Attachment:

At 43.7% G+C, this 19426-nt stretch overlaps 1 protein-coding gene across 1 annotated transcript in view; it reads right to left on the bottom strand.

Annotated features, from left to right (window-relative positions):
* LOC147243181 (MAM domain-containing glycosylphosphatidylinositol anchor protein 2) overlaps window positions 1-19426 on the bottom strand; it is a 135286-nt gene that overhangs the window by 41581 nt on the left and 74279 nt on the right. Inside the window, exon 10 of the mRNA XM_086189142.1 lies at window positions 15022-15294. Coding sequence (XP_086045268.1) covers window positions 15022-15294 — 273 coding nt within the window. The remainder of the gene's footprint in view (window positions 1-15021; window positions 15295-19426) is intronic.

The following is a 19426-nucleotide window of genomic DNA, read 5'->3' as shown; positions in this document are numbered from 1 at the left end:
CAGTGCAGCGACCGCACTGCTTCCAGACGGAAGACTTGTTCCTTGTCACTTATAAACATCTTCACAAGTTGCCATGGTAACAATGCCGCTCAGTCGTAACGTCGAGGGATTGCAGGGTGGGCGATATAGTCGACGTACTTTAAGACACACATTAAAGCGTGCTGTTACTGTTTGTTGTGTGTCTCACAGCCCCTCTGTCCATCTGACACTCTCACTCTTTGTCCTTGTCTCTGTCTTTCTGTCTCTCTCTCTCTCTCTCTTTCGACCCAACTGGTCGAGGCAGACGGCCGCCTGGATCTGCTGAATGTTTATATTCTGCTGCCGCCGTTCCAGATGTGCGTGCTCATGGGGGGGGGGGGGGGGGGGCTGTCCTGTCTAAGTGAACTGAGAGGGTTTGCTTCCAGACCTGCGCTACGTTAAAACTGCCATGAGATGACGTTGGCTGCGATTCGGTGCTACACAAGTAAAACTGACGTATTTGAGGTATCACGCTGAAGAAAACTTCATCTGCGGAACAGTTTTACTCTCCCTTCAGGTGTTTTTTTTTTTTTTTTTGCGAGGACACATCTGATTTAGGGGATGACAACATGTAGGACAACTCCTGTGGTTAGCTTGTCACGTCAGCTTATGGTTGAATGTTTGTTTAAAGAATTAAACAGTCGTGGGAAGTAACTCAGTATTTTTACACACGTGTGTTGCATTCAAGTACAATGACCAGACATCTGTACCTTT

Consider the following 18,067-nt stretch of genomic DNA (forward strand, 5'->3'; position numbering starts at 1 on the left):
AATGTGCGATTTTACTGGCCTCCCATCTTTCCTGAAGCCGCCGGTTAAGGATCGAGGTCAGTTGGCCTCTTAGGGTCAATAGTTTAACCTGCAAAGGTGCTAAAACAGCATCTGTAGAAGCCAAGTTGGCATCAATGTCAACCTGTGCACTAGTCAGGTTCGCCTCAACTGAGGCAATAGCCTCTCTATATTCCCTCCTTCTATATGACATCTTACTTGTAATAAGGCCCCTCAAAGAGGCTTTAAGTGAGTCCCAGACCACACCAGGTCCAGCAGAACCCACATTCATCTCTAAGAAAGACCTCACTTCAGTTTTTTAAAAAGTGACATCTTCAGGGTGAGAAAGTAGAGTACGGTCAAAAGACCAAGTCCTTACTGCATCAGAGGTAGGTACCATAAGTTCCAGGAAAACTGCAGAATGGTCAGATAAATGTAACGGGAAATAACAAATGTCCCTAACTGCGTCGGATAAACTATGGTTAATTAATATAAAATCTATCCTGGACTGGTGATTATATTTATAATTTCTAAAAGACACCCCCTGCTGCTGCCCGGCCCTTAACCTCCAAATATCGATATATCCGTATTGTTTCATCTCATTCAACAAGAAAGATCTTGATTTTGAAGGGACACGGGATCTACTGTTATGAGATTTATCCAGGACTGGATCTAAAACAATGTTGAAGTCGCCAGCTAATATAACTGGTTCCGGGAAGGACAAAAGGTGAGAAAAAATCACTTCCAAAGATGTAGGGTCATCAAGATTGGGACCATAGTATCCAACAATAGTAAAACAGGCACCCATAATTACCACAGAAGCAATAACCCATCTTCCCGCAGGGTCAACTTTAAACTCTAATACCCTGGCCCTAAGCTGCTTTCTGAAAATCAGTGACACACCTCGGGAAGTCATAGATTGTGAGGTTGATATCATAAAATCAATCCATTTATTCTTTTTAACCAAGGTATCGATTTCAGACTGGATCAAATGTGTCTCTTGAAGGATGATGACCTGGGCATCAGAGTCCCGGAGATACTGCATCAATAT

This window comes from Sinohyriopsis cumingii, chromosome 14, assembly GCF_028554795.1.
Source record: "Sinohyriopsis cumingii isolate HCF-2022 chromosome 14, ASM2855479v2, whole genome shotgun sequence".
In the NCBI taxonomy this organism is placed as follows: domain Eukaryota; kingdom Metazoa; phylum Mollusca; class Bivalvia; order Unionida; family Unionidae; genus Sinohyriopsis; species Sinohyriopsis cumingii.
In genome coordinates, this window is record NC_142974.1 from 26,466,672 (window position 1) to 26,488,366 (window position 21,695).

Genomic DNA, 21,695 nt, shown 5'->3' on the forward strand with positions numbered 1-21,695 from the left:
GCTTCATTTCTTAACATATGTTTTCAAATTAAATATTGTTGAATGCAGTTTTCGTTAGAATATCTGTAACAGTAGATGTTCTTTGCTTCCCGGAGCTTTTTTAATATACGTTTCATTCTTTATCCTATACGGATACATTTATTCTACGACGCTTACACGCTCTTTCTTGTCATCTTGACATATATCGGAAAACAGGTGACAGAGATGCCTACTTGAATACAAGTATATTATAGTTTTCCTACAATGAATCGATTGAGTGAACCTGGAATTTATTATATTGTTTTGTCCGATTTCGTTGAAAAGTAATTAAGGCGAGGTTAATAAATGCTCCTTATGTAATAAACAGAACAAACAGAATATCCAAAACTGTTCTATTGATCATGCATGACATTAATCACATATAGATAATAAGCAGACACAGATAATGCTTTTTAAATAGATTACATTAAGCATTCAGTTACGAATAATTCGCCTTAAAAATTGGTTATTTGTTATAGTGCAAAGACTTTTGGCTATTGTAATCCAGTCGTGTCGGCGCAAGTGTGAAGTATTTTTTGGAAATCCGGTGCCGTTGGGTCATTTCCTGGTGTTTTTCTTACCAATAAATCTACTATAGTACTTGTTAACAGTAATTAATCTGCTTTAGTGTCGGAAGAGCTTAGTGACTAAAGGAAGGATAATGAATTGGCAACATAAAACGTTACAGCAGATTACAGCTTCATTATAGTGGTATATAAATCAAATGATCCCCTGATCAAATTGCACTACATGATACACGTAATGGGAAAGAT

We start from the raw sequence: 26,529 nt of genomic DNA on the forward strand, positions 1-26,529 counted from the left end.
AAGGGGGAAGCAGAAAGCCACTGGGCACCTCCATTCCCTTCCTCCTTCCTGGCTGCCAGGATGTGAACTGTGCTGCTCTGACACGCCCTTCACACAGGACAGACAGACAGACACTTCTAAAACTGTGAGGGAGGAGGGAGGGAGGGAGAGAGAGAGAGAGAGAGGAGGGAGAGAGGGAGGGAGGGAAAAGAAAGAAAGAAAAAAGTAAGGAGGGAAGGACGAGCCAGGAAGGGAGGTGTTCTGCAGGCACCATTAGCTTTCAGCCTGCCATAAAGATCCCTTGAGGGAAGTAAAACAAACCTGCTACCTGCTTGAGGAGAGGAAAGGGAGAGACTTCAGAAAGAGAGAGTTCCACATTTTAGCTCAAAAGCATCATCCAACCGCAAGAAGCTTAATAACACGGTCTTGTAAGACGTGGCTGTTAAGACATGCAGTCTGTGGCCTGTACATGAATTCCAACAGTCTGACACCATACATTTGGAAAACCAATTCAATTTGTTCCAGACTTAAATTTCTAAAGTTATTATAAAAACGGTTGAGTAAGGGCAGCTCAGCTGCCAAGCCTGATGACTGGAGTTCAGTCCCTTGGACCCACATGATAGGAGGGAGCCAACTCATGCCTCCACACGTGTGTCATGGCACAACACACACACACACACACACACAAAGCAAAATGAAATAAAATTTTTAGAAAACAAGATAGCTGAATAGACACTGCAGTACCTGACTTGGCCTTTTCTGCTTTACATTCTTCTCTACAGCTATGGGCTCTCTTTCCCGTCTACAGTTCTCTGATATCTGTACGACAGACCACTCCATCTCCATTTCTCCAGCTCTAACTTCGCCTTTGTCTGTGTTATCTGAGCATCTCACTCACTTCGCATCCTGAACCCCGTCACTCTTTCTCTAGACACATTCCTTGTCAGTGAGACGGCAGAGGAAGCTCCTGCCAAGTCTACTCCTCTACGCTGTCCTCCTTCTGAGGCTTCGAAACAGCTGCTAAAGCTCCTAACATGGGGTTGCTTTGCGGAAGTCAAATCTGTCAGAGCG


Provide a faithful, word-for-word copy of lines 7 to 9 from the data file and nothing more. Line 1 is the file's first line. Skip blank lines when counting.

AATGTGCGATTTTACTGGCCTCCCATCTTTCCTGAAGCCGCCGGTTAAGGATCGAGGTCAGTTGGCCTCTTAGGGTCAATAGTTTAACCTGCAAAGGTGCTAAAACAGCATCTGTAGAAGCCAAGTTGGCATCAATGTCAACCTGTGCACTAGTCAGGTTCGCCTCAACTGAGGCAATAGCCTCTCTATATTCCCTCCTTCTATATGACATCTTACTTGTAATAAGGCCCCTCAAAGAGGCTTTAAGTGAGTCCCAGACCACACCAGGTCCAGCAGAACCCACATTCATCTCTAAGAAAGACCTCACTTCAGTTTTTTAAAAAGTGACATCTTCAGGGTGAGAAAGTAGAGTACGGTCAAAAGACCAAGTCCTTACTGCATCAGAGGTAGGTACCATAAGTTCCAGGAAAACTGCAGAATGGTCAGATAAATGTAACGGGAAATAACAAATGTCCCTAACTGCGTCGGATAAACTATGGTTAATTAATATAAAATCTATCCTGGACTGGTGATTATATTTATAATTTCTAAAAGACACCCCCTGCTGCTGCCCGGCCCTTAACCTCCAAATATCGATATATCCGTATTGTTTCATCTCATTCAACAAGAAAGATCTTGATTTTGAAGGGACACGGGATCTACTGTTATGAGATTTATCCAGGACTGGATCTAAAACAATGTTGAAGTCGCCAGCTAATATAACTGGTTCCGGGAAGGACAAAAGGTGAGAAAAAATCACTTCCAAAGATGTAGGGTCATCAAGATTGGGACCATAGTATCCAACAATAGTAAAACAGGCACCCATAATTACCACAGAAGCAATAACCCATCTTCCCGCAGGGTCAACTTTAAACTCTAATACCCTGGCCCTAAGCTGCTTTCTGAAAATCAGTGACACACCTCGGGAAGTCATAGATTGTGAGGTTGATATCATAAAATCAATCCATTTATTCTTTTTAACCAAGGTATCGATTTCAGACTGGATCAAATGTGTCTCTTGAAGGATGATGACCTGGGCATCAGAGTCCCGGAGATACTGCATCAATAT

This window comes from Sinohyriopsis cumingii, chromosome 14, assembly GCF_028554795.1.
Source record: "Sinohyriopsis cumingii isolate HCF-2022 chromosome 14, ASM2855479v2, whole genome shotgun sequence".